Being in the World: Recognition and Subjectivity in Amitav Ghosh’s The Great Derangement

Ana M. Luszczynska


In this exploration we will do the somewhat difficult and painstaking work of unpacking a few of the conceptual foundations which are outlined in the opening pages of The Great Derangement. Then, we will examine what and how these conceptual underpinnings allow us to think. In so doing, we will accomplish two things. First, we will see how crucial and central, historical understandings of the nature of and corresponding relationships between, being, language, and the world, are to Ghosh’s thesis and overall argument. Second, in revealing these implicit theoretical foundations, we will have the space, opening, and hence opportunity, to consider alternative conceptualizations of being, language, and world that may permit a more sustained and productive thinking of climate change.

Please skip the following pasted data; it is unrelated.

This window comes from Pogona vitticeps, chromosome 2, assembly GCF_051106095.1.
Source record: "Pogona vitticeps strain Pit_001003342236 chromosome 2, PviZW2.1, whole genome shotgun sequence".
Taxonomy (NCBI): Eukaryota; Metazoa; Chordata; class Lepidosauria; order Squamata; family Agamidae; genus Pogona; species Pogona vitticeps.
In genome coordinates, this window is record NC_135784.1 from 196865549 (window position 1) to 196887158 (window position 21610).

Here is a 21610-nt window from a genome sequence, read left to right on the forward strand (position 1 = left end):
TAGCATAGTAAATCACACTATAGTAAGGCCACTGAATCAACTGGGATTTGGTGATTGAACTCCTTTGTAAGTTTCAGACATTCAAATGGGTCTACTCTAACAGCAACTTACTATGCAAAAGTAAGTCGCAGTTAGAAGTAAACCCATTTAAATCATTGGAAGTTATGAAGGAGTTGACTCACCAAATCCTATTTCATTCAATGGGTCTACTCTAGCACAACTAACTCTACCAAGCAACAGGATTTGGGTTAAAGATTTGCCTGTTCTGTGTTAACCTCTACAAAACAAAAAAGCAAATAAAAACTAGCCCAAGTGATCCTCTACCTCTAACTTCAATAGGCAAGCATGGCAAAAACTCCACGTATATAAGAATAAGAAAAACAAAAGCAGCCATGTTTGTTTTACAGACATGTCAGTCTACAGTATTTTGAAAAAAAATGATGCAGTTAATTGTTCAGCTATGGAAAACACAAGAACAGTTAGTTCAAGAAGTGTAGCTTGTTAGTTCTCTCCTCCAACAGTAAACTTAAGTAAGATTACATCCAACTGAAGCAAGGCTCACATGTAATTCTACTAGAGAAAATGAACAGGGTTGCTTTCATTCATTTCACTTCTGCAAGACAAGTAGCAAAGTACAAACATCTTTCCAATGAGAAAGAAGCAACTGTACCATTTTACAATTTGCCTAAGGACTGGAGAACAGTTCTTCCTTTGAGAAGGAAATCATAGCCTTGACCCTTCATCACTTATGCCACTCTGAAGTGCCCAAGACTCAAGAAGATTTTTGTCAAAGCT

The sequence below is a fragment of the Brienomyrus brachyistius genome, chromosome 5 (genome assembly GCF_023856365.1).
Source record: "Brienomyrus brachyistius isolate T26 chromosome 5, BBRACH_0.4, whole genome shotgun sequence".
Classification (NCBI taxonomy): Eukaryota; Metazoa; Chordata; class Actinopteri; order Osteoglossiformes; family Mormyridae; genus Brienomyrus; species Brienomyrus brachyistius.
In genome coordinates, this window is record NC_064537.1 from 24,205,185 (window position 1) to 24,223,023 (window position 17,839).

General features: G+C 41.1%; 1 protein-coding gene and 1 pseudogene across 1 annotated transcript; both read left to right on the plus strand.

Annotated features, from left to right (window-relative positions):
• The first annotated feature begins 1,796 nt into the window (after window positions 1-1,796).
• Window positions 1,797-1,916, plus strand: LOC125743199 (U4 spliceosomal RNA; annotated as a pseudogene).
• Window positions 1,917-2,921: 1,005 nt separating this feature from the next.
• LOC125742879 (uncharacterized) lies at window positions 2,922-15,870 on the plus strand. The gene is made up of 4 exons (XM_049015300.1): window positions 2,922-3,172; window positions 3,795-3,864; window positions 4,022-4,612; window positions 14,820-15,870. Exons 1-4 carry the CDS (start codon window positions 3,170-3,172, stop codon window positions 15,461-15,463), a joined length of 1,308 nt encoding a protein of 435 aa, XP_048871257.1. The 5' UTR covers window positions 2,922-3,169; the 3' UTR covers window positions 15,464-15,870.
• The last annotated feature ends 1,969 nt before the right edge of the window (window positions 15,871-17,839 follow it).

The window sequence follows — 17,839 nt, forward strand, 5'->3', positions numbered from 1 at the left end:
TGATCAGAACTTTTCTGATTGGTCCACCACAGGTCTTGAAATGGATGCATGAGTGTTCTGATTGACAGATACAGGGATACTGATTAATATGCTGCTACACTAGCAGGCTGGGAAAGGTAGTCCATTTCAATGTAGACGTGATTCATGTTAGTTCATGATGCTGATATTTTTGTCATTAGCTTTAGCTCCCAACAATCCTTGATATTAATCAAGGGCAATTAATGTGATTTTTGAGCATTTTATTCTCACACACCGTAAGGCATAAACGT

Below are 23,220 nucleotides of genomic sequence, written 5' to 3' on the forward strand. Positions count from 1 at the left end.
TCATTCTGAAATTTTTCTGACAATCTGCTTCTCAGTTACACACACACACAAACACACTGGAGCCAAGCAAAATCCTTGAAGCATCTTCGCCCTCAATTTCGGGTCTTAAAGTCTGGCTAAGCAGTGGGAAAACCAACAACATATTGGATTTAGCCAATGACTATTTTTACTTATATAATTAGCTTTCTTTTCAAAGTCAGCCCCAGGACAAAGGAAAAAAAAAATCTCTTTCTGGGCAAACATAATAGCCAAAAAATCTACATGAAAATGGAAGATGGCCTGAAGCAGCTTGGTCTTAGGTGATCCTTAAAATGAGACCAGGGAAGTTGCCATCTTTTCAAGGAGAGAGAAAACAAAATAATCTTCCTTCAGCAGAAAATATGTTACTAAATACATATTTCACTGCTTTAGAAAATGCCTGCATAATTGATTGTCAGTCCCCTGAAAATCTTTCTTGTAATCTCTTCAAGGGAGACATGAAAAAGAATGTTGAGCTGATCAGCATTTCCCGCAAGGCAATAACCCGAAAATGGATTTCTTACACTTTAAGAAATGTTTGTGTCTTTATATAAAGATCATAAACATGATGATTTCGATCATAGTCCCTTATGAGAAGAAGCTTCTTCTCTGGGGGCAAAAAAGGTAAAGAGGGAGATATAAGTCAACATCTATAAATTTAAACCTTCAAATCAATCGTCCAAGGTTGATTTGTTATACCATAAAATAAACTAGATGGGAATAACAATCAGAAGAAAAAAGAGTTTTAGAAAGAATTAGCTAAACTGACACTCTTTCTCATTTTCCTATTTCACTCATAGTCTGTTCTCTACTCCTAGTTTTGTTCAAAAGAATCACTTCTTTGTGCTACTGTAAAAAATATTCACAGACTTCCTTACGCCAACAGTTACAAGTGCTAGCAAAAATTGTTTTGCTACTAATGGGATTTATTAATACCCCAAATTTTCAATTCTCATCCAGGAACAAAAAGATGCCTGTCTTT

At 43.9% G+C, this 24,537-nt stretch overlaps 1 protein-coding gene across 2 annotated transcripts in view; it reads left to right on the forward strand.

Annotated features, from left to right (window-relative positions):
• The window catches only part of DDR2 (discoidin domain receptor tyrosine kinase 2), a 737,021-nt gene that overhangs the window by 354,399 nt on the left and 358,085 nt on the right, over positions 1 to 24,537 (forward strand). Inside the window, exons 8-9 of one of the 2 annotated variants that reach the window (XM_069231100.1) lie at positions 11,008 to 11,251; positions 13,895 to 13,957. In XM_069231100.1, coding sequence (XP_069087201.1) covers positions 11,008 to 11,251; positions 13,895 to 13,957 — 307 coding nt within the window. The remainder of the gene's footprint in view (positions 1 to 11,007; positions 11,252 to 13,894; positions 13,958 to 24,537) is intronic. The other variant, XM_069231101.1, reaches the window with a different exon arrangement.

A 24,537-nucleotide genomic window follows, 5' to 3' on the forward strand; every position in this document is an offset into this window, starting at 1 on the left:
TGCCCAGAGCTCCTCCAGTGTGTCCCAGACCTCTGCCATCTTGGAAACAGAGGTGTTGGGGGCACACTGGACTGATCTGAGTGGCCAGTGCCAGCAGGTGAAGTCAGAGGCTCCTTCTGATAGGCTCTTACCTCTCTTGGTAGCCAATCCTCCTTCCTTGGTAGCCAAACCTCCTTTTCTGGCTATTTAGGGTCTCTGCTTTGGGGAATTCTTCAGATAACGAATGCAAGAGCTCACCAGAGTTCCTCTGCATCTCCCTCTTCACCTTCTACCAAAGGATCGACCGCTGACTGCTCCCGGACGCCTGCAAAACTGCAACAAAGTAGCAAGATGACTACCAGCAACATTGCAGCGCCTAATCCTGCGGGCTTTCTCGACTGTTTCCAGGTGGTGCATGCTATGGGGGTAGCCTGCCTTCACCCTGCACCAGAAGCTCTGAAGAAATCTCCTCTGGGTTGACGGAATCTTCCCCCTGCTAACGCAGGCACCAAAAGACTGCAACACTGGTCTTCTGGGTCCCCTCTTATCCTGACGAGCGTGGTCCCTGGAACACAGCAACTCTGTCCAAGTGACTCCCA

Amitav Ghosh, epistemology, ontology, phenomenology

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